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How rugged devices can support organisations when the cloud goes out
Tue, 7th Jun 2022
FYI, this story is more than a year old

The risk of businesses' operational and technological footprints being impacted by extreme weather events continues to grow as climate change increases the frequency of such events. As such, simply backing up critical data is no longer sufficient to protect an organisation. Instead, an organisation's in-house technology is once again mission-critical, especially in the case of a disaster when the cloud might be out.

Storms, cyclones, floods, bushfires, and other extreme weather events can have catastrophic impacts on a business. Therefore, their potentially devastating effects need to be considered in every organisation's risk management calculations and mitigation measures, especially as digital transformation continues to evolve businesses.

The rise of distributed computing has led to many organisations moving some or all of their computing workload from in-house devices to the cloud or the edge. However, these sources may be inaccessible during a major disaster, leaving businesses to rely on their in-house technology in the interim.

Further to this, teams might be forced to operate without specific resources, such as:

  • Power: a natural disaster can impact access to electricity, damaging local wiring or forcing businesses to run off backup generators with a finite fuel supply.
  • Connectivity: if power is disrupted, Wi-Fi and mobile coverage could also be impacted and unavailable. While analogue radio backups can help fill communications gaps in the absence of mobile service, they may not always be available.
  • Backups: interrupted access to distributed computing and the cloud means that in-house devices will likely need to carry an organisation's entire computing workload.

For critical industries, technology needs to be able to work around intermittent or unreliable power supplies and connectivity. They also need to have powerful and reliable computing capabilities that reduce the chance of them overheating or freezing up under strain and extensive data storage that can be replaced without operational interruption.

Rugged devices bridge the gap

The effects of a natural disaster can be devastating, and it's unlikely that in-house consumer-grade, business-grade, or enterprise-grade technology will be robust enough to withstand extreme weather events. In comparison, fully rugged devices are built specifically to endure exposure to the elements and deliver the flexibility and capability that businesses require in the aftermath of a disaster. They can help to ensure maximum availability.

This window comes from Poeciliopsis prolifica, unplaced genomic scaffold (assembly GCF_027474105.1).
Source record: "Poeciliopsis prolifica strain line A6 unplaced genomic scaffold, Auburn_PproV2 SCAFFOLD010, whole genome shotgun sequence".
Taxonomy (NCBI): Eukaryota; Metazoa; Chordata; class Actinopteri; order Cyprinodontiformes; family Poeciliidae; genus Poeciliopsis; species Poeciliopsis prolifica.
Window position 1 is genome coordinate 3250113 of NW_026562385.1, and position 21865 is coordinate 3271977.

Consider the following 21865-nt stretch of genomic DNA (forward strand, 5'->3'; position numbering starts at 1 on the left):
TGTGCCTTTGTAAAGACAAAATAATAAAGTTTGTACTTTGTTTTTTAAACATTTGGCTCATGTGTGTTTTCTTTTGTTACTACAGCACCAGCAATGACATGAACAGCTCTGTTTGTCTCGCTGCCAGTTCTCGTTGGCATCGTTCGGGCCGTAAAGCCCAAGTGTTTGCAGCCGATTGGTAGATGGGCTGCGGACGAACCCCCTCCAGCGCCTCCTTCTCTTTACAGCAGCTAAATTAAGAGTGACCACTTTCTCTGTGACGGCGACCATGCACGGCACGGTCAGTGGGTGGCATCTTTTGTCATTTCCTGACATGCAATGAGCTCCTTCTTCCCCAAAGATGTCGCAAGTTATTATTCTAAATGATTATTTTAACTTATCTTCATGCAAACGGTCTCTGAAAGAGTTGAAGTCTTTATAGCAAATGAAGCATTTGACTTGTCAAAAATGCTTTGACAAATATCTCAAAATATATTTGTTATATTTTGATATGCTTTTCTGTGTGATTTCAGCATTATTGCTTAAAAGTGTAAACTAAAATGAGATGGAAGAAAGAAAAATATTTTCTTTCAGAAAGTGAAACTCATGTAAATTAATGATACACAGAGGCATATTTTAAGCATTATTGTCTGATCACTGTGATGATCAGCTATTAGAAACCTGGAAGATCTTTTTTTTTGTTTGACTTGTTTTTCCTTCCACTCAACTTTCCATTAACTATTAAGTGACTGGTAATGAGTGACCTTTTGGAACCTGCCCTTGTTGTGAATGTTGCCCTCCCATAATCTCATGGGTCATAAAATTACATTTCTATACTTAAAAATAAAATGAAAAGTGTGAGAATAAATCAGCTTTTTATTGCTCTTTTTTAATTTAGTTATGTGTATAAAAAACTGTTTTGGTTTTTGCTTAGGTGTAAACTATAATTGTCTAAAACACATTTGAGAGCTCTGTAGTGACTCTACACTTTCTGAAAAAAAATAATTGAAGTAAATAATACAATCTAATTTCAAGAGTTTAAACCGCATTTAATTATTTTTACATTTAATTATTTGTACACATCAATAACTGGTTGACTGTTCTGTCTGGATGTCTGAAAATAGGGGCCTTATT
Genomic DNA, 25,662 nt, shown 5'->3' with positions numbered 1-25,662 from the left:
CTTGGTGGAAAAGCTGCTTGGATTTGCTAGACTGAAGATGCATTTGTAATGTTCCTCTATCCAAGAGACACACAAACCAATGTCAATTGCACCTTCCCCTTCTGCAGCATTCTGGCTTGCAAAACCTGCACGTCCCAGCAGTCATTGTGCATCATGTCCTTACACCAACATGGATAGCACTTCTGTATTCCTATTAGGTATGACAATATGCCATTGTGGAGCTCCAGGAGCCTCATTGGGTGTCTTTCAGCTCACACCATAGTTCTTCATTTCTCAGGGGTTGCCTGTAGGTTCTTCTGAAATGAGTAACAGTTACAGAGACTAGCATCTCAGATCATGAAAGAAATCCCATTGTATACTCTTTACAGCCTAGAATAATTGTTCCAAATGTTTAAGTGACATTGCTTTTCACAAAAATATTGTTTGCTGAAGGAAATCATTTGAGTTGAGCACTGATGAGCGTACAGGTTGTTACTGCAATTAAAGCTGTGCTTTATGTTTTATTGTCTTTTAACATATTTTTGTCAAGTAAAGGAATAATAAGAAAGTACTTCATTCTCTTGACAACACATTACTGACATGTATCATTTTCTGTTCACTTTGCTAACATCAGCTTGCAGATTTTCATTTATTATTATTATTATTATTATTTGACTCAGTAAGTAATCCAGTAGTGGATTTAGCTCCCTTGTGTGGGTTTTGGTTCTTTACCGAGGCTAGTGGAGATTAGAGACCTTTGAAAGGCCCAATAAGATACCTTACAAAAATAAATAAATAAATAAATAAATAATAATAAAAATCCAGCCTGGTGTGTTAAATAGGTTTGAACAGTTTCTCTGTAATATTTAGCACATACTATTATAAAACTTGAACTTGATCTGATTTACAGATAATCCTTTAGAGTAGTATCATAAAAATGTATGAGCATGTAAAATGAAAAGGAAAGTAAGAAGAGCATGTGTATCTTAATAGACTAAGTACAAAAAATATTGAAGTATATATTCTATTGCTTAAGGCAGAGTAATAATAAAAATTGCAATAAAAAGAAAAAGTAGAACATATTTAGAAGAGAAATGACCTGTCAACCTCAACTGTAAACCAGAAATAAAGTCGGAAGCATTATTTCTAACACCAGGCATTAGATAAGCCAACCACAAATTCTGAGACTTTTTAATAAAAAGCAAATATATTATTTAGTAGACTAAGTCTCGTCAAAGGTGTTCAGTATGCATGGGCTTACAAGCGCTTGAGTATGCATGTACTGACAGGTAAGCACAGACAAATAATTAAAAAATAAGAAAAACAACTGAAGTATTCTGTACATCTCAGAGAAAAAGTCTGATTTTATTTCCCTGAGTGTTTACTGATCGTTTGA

However, not every rugged device is built the same. Just because a device is labelled as rugged doesn't always make it so; consumer or enterprise vendors often develop a so-called rugged device that lacks the genuine features required. Organisations should look for the following elements to determine if a rugged device will suit their post-disaster needs:

  • Certifications: rugged devices should be certified IP65 or higher to withstand long periods of rain and MIL-STD-810H rating to withstand general abuse.
  • Robust support: rugged devices should offer a reliable, long battery life and, ideally, a multi-battery design and hot-swap capabilities so they never need to be plugged in or interrupted while operating. It's also recommended to look for a vendor that offers a compatible battery charging hub to reduce the risk of electrical and fire hazards. In terms of connectivity, devices should be able to leverage any available Wi-Fi technology, have mobile backup capabilities, and provide a GPS module.
  • Comprehensive security: extreme weather events and natural disasters don't offer a grace period for security threats, so organisations must invest in rugged devices that offer multifactor security features, such as password protection, facial recognition, or smart card reading.

Rugged devices should also offer features like large, bright screens to ensure information can be seen clearly during a huddled briefing, even in broad daylight, without being so large that it's impractical as a mobile device. They should also have a service life of at least five years and be supported by plenty of data storage and computing horsepower.

For devices to survive a disaster scenario, organisations need to look for certified rugged devices that deliver a stable, all-in-one mobile solution that is highly resistant to stress and damage. This level of functionality and support is rarely found in off-the-shelf enterprise gear, so it's essential to look for a rugged specialist that will deliver technology that can be specifically tailored to meet an organisation's rugged needs.